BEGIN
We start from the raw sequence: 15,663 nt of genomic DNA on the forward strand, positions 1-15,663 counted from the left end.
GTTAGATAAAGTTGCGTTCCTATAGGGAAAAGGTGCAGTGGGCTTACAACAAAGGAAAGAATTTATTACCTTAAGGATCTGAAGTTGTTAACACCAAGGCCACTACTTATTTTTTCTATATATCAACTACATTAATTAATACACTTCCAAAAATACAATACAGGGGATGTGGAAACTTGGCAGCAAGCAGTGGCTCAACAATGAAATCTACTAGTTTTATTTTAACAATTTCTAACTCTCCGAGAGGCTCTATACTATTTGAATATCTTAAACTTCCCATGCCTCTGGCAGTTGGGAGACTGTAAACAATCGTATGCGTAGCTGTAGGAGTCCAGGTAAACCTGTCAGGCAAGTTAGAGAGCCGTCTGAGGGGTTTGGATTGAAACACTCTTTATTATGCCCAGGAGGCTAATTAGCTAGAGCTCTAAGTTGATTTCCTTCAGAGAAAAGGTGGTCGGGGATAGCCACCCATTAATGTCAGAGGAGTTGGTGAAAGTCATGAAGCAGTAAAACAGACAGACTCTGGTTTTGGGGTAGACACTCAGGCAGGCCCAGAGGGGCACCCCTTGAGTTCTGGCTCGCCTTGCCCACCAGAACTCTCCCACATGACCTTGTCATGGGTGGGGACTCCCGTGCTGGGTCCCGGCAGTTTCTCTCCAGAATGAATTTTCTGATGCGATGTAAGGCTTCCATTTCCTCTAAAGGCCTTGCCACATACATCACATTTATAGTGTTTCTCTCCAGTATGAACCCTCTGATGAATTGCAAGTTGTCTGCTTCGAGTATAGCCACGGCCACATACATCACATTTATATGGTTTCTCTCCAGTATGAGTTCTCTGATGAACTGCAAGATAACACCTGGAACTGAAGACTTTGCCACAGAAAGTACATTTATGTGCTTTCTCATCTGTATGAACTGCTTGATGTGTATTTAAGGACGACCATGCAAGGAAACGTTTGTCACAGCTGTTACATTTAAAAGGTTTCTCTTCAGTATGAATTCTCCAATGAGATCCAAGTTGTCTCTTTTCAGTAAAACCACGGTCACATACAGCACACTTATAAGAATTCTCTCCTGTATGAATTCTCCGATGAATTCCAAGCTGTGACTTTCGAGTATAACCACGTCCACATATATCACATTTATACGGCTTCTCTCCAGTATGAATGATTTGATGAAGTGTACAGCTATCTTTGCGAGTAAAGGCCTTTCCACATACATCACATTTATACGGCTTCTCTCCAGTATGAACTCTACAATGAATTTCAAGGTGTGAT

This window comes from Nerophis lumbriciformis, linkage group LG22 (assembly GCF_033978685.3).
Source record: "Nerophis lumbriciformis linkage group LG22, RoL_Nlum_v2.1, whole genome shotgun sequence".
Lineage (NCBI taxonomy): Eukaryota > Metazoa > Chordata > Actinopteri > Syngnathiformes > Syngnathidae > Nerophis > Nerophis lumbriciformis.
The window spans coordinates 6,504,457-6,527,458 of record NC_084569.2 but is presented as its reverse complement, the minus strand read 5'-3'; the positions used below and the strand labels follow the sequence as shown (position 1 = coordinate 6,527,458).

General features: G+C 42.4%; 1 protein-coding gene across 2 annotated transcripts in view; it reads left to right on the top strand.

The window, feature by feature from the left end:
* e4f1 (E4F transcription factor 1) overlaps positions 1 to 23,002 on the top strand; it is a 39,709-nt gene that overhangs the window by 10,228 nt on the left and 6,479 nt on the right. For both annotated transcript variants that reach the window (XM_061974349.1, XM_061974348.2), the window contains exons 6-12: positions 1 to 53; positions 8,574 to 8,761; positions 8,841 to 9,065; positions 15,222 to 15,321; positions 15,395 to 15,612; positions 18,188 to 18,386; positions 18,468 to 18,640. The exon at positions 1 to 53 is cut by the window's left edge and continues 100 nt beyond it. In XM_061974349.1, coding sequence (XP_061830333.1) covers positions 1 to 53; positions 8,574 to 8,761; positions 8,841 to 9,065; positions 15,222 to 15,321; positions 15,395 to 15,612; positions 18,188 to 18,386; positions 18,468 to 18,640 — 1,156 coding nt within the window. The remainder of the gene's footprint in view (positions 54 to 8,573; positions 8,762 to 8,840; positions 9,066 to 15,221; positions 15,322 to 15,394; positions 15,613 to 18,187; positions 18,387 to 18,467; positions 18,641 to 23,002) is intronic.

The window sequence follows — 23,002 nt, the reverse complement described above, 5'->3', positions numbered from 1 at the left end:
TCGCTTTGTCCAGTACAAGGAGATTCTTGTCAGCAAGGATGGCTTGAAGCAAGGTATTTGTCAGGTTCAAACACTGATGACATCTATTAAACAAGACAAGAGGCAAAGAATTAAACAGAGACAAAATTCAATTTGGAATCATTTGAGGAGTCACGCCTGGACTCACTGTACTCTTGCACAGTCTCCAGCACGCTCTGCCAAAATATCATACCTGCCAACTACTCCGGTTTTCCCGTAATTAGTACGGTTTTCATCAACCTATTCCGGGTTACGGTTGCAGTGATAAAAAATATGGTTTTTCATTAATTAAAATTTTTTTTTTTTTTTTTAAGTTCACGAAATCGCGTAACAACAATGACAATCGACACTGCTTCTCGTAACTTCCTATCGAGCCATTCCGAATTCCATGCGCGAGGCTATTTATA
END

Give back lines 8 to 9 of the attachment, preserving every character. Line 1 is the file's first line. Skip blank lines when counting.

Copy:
The window, feature by feature from the left end:
* e4f1 (E4F transcription factor 1) overlaps positions 1 to 23,002 on the top strand; it is a 39,709-nt gene that overhangs the window by 10,228 nt on the left and 6,479 nt on the right. For both annotated transcript variants that reach the window (XM_061974349.1, XM_061974348.2), the window contains exons 6-12: positions 1 to 53; positions 8,574 to 8,761; positions 8,841 to 9,065; positions 15,222 to 15,321; positions 15,395 to 15,612; positions 18,188 to 18,386; positions 18,468 to 18,640. The exon at positions 1 to 53 is cut by the window's left edge and continues 100 nt beyond it. In XM_061974349.1, coding sequence (XP_061830333.1) covers positions 1 to 53; positions 8,574 to 8,761; positions 8,841 to 9,065; positions 15,222 to 15,321; positions 15,395 to 15,612; positions 18,188 to 18,386; positions 18,468 to 18,640 — 1,156 coding nt within the window. The remainder of the gene's footprint in view (positions 54 to 8,573; positions 8,762 to 8,840; positions 9,066 to 15,221; positions 15,322 to 15,394; positions 15,613 to 18,187; positions 18,387 to 18,467; positions 18,641 to 23,002) is intronic.